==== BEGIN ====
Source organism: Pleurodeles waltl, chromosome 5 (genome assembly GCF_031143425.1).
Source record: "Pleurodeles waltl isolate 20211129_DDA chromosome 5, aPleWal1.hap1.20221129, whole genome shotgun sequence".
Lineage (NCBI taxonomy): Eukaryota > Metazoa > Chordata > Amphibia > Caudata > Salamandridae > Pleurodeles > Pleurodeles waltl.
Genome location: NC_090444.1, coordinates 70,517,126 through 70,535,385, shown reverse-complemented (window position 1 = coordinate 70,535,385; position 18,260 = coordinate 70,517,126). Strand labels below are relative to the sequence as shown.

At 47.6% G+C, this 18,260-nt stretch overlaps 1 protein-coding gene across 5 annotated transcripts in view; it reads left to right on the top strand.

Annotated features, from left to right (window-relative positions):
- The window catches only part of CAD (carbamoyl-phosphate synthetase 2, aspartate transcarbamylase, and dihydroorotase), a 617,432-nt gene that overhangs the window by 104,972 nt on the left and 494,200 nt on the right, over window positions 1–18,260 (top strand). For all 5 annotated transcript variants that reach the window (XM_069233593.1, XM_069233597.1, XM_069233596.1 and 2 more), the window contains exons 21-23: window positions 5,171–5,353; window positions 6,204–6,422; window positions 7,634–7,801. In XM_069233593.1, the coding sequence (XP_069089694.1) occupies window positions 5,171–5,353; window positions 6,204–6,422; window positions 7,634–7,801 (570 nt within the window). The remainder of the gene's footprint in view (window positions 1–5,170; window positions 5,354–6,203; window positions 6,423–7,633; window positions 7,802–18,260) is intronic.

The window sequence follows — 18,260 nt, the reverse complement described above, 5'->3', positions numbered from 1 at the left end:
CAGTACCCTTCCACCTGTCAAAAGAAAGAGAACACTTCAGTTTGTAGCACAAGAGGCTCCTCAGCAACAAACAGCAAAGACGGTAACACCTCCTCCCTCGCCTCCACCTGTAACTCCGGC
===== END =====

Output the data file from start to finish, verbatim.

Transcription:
Source organism: Pleurodeles waltl, chromosome 5 (genome assembly GCF_031143425.1).
Source record: "Pleurodeles waltl isolate 20211129_DDA chromosome 5, aPleWal1.hap1.20221129, whole genome shotgun sequence".
Lineage (NCBI taxonomy): Eukaryota > Metazoa > Chordata > Amphibia > Caudata > Salamandridae > Pleurodeles > Pleurodeles waltl.
Genome location: NC_090444.1, coordinates 70,517,126 through 70,535,385, shown reverse-complemented (window position 1 = coordinate 70,535,385; position 18,260 = coordinate 70,517,126). Strand labels below are relative to the sequence as shown.

At 47.6% G+C, this 18,260-nt stretch overlaps 1 protein-coding gene across 5 annotated transcripts in view; it reads left to right on the top strand.

Annotated features, from left to right (window-relative positions):
- The window catches only part of CAD (carbamoyl-phosphate synthetase 2, aspartate transcarbamylase, and dihydroorotase), a 617,432-nt gene that overhangs the window by 104,972 nt on the left and 494,200 nt on the right, over window positions 1–18,260 (top strand). For all 5 annotated transcript variants that reach the window (XM_069233593.1, XM_069233597.1, XM_069233596.1 and 2 more), the window contains exons 21-23: window positions 5,171–5,353; window positions 6,204–6,422; window positions 7,634–7,801. In XM_069233593.1, the coding sequence (XP_069089694.1) occupies window positions 5,171–5,353; window positions 6,204–6,422; window positions 7,634–7,801 (570 nt within the window). The remainder of the gene's footprint in view (window positions 1–5,170; window positions 5,354–6,203; window positions 6,423–7,633; window positions 7,802–18,260) is intronic.

The window sequence follows — 18,260 nt, the reverse complement described above, 5'->3', positions numbered from 1 at the left end:
CAGTACCCTTCCACCTGTCAAAAGAAAGAGAACACTTCAGTTTGTAGCACAAGAGGCTCCTCAGCAACAAACAGCAAAGACGGTAACACCTCCTCCCTCGCCTCCACCTGTAACTCCGGC